We have now made it through January of 2021, and we all feel the need to look ahead. The future isn’t exactly clear, but as leaders, we cannot sit by on the side-lines anymore. Now is the time to really look at what has sustained you in the last 11 months and think about where you want to go next. A big part of that decision is to evaluate and support the people who will get you to the next level.
Business leaders, regardless of industry, must realize that there is a real need for change coming. If their business hasn’t already made long-term plans for adaptation in the last year, it’s something that must be considered if you don’t want to be left behind. However, it’s incredibly hard to plan when the next few months remain so unpredictable.
We’d be very naïve to think that we ever can go back to business exactly as it was before, and all of our employees can go back to working in the same positions with the same responsibilities.
For one thing, we’re all much more reliant on technology, and online resources, so many businesses have had to speed up the already complex digitization process, leading to an urgent need for tech talent. With a rise in automation taking over the world of work, many roles are becoming obsolete. Machines and computers can often do the same job accurately, quickly, and efficiently at a lower cost. In a similar sense, the pandemic is making some industries reconsider operations. Take retail as an example; when we can all shop online, is there as much need for face to face customer service as there once was? Mass layoffs and job losses in customer-facing roles are raising questions about the future of work. We’ve seen more and more candidates choosing to re-skill and change career paths to embrace what is currently in demand.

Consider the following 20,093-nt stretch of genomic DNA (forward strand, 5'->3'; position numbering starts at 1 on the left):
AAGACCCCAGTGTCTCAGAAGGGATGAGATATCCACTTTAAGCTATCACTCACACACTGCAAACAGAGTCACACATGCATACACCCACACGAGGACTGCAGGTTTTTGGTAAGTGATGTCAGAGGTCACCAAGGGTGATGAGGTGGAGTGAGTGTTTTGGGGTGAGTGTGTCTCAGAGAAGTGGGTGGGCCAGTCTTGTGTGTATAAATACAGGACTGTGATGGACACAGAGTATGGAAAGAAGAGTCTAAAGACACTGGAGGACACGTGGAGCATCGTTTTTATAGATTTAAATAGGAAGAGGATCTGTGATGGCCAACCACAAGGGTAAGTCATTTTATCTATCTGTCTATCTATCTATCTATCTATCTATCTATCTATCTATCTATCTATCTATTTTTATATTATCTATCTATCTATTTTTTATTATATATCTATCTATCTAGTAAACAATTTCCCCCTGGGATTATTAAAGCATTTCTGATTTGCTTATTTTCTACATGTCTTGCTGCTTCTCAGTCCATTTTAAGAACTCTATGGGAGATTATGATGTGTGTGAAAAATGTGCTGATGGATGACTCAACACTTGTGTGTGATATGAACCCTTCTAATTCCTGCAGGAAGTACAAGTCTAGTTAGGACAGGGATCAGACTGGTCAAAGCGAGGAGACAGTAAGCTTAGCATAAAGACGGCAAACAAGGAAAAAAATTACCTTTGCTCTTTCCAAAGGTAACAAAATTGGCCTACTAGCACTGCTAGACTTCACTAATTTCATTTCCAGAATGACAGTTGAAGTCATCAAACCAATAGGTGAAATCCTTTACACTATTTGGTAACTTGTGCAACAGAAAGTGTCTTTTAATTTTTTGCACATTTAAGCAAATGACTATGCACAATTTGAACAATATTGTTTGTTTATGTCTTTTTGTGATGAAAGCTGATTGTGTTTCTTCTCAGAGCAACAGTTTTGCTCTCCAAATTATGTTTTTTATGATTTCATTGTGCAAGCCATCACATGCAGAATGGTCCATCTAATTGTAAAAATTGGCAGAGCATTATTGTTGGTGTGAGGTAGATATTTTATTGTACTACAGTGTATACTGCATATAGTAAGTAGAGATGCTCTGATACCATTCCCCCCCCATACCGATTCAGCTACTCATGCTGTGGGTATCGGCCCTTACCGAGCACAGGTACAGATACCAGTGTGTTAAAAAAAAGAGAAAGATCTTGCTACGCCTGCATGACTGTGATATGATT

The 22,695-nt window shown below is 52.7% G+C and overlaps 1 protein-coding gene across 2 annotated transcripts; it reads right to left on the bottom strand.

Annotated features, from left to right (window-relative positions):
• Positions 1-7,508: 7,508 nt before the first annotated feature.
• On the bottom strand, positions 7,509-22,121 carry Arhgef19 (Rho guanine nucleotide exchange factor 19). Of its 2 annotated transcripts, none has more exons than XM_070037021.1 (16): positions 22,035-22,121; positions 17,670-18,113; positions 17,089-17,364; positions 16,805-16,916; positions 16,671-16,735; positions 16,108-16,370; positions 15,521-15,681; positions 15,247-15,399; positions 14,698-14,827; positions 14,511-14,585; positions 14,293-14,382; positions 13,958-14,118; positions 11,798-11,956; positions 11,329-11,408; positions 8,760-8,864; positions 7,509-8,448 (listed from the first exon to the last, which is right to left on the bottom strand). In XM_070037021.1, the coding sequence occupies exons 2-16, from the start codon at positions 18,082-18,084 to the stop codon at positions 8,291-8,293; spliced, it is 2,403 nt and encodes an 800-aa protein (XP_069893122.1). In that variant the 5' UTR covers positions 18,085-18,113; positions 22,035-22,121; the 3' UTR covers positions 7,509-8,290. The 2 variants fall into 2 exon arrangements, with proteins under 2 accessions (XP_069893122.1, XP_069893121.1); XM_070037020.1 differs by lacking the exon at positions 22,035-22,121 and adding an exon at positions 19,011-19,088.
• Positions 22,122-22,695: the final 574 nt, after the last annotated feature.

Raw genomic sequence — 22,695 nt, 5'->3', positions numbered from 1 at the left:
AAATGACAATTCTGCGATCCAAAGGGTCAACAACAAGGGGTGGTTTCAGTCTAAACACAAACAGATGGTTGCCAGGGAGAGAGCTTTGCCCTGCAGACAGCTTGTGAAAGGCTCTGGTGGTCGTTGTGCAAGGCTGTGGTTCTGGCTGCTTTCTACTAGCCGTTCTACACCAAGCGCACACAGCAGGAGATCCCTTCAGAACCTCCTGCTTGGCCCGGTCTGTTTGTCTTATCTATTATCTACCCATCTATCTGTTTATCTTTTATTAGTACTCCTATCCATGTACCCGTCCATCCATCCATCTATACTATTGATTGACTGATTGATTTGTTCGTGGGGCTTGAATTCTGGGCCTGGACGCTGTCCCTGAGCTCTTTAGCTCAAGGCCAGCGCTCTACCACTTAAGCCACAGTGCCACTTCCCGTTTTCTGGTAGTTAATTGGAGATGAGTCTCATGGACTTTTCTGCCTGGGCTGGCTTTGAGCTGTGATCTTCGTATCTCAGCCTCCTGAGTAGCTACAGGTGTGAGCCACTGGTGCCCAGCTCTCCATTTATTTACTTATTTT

Then there’s an issue of lifestyle changes affecting the workforce. Women are leaving the workforce to manage kids at home, seasoned Gen Xers are gaining skills and certificates to fit these roles, but often they are passed over for being” too experienced.” Women are returning to work with a skills gap because of their new responsibilities at home. With that said, we need to educate our hiring managers to be more flexible with what the definition of a perfect candidate is today in 2021.
We cannot rely solely on algorithms but instead must actually source and screen talent to find out what they can bring to your organization, not assume they are too expensive or experienced. It’s more important than ever that we take the time to talk to candidates and find out their motivations, and experiences. If someone has left an industry to reskill in something else, chances are they’re determined to give a new career path a try and won’t quit. Similarly, if women have families to raise, they’re willing to fix their skills gaps and improve.
This is something that can be mirrored within your workforce. As candidates have to adapt their skills to meet demands, businesses must change their job descriptions, approach to hiring, and responsibilities. Leaders must accept that the company’s current roles, despite the fact they could have been the same for many years, may have to adapt to the times we live in, embracing both technology and flexibility. It could be critical for scaling your business or even keeping it afloat.
Redefining roles doesn’t mean letting go of your existing talent; in fact, it’s the opposite.
Look at the job roles you already have, their responsibilities, and skills, then consider how they can adapt and align with your new vision for the company. Remember, this is not about individuals or a chance to clean up your workforce but create roles that will work in the long-term and be agile enough to survive in a new work era.
Through talent mapping and market research, you can assess which skills will help your organization to thrive. Analyze whether you already have these abilities within the organization. Do you need to hire, or is there an opportunity to upskill your current workers to adapt to this need? This issue, I believe, goes beyond loyalty. Redefining the roles your business needs to survive makes business sense right now; there’s never been a better time.
In redefining roles, you can hold onto talented people you would have otherwise had to let go of. Of course, in some instances, you will need to hire top talent. Still, in restructuring and helping to reskill and redefine your current team, you can keep hold of a loyal workforce, keep your reputation in line and make a strategic effort to save recruitment costs.
This post was originally published on the Talent Works blog.